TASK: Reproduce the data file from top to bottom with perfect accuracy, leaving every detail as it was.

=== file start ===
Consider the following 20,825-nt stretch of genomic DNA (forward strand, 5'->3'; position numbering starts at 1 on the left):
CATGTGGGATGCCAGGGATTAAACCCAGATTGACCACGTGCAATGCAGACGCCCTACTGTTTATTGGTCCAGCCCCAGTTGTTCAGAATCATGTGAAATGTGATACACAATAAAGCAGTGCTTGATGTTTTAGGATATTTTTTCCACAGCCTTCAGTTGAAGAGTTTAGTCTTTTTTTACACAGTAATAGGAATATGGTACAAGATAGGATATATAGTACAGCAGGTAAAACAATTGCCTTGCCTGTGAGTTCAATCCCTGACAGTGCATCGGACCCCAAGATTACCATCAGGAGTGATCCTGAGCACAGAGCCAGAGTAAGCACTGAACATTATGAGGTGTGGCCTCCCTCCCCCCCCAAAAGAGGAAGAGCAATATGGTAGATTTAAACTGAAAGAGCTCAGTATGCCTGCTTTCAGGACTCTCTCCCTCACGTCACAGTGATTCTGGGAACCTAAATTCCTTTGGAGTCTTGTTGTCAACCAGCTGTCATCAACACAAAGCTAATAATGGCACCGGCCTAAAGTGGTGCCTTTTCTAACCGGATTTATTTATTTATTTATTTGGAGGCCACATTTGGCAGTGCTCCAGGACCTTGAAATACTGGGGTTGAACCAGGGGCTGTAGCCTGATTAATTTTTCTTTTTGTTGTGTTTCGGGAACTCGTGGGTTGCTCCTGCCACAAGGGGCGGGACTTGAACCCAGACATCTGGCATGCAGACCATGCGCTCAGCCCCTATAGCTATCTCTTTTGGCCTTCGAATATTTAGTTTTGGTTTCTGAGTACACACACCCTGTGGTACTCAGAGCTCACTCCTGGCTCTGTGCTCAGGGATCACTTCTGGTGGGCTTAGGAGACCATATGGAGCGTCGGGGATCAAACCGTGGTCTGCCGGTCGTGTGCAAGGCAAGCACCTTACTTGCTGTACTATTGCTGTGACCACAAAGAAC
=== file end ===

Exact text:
Consider the following 20,825-nt stretch of genomic DNA (forward strand, 5'->3'; position numbering starts at 1 on the left):
CATGTGGGATGCCAGGGATTAAACCCAGATTGACCACGTGCAATGCAGACGCCCTACTGTTTATTGGTCCAGCCCCAGTTGTTCAGAATCATGTGAAATGTGATACACAATAAAGCAGTGCTTGATGTTTTAGGATATTTTTTCCACAGCCTTCAGTTGAAGAGTTTAGTCTTTTTTTACACAGTAATAGGAATATGGTACAAGATAGGATATATAGTACAGCAGGTAAAACAATTGCCTTGCCTGTGAGTTCAATCCCTGACAGTGCATCGGACCCCAAGATTACCATCAGGAGTGATCCTGAGCACAGAGCCAGAGTAAGCACTGAACATTATGAGGTGTGGCCTCCCTCCCCCCCCAAAAGAGGAAGAGCAATATGGTAGATTTAAACTGAAAGAGCTCAGTATGCCTGCTTTCAGGACTCTCTCCCTCACGTCACAGTGATTCTGGGAACCTAAATTCCTTTGGAGTCTTGTTGTCAACCAGCTGTCATCAACACAAAGCTAATAATGGCACCGGCCTAAAGTGGTGCCTTTTCTAACCGGATTTATTTATTTATTTATTTGGAGGCCACATTTGGCAGTGCTCCAGGACCTTGAAATACTGGGGTTGAACCAGGGGCTGTAGCCTGATTAATTTTTCTTTTTGTTGTGTTTCGGGAACTCGTGGGTTGCTCCTGCCACAAGGGGCGGGACTTGAACCCAGACATCTGGCATGCAGACCATGCGCTCAGCCCCTATAGCTATCTCTTTTGGCCTTCGAATATTTAGTTTTGGTTTCTGAGTACACACACCCTGTGGTACTCAGAGCTCACTCCTGGCTCTGTGCTCAGGGATCACTTCTGGTGGGCTTAGGAGACCATATGGAGCGTCGGGGATCAAACCGTGGTCTGCCGGTCGTGTGCAAGGCAAGCACCTTACTTGCTGTACTATTGCTGTGACCACAAAGAAC